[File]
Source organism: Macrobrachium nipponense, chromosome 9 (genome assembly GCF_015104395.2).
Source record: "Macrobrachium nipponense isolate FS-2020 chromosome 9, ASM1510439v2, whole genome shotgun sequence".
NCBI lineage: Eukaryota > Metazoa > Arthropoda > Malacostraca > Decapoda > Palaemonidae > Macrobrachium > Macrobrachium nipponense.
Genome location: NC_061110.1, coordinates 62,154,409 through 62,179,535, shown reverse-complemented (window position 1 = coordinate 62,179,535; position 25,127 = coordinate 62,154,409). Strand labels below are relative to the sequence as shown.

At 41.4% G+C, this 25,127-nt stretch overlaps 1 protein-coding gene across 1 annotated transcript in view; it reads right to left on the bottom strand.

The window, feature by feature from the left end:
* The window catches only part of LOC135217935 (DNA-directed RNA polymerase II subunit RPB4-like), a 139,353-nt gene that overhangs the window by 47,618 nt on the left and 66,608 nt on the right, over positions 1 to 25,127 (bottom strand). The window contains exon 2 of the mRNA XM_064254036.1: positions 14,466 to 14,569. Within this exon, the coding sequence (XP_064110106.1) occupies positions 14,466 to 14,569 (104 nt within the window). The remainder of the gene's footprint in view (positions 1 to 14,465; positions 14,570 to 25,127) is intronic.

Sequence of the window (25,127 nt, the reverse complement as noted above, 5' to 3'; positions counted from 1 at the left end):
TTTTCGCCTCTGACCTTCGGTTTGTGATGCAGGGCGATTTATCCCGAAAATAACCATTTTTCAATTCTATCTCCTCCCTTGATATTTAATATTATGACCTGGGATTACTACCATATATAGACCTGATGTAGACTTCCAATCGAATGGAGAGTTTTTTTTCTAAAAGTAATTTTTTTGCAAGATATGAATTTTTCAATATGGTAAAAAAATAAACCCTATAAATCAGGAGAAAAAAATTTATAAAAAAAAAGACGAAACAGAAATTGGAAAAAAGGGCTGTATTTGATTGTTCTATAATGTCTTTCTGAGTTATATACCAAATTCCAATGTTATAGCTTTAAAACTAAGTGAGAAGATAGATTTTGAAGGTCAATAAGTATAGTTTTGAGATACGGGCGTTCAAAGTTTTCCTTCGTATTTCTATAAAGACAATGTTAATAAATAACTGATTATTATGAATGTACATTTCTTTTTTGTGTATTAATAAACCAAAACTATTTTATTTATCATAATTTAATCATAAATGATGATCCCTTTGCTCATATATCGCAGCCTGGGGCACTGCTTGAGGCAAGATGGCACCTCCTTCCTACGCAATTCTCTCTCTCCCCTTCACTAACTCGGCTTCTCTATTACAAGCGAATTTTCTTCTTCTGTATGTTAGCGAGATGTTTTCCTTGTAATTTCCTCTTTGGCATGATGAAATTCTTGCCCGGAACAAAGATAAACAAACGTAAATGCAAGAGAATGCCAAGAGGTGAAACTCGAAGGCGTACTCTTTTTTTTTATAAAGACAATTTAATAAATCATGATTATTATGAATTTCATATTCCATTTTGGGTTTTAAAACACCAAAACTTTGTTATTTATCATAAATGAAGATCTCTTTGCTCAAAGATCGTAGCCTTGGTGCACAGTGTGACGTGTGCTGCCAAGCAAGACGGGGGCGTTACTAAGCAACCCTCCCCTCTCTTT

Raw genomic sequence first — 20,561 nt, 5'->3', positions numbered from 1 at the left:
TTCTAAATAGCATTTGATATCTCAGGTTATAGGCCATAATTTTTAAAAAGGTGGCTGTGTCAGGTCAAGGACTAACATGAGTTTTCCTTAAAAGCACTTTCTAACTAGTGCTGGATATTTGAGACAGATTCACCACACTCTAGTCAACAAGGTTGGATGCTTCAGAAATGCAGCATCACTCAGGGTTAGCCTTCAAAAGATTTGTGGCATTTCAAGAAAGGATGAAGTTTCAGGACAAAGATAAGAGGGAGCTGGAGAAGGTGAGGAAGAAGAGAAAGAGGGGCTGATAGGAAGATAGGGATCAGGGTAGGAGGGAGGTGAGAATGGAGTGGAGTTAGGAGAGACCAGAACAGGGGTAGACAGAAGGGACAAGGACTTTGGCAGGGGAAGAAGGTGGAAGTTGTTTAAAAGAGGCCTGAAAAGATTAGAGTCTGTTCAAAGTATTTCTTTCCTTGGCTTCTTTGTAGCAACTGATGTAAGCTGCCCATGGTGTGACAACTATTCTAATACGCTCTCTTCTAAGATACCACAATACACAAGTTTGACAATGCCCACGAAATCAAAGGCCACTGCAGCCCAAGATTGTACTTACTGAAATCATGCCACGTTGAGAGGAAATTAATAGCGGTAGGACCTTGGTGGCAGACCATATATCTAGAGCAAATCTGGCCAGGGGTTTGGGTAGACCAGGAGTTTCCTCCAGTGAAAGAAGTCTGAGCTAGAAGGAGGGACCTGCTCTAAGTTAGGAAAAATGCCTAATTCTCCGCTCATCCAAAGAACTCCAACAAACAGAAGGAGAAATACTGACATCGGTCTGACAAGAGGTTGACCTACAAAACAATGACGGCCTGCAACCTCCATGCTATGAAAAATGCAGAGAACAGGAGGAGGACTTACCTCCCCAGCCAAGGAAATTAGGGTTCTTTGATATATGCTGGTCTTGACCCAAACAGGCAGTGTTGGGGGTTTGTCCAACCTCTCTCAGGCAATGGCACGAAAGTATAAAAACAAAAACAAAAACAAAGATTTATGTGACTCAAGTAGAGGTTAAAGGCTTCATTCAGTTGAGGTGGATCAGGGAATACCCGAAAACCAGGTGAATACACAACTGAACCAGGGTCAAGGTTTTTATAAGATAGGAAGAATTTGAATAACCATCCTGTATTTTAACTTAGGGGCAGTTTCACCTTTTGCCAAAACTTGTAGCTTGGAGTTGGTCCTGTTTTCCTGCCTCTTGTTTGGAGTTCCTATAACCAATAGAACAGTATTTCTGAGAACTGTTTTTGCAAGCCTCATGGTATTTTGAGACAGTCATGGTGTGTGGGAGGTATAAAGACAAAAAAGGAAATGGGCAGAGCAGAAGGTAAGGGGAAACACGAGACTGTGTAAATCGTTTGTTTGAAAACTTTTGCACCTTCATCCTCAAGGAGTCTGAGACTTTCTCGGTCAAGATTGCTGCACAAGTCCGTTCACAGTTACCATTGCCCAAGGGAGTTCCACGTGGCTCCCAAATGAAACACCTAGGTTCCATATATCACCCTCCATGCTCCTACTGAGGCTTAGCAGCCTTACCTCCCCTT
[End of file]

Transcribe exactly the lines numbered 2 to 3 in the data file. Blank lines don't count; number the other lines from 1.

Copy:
Source record: "Macrobrachium nipponense isolate FS-2020 chromosome 9, ASM1510439v2, whole genome shotgun sequence".
NCBI lineage: Eukaryota > Metazoa > Arthropoda > Malacostraca > Decapoda > Palaemonidae > Macrobrachium > Macrobrachium nipponense.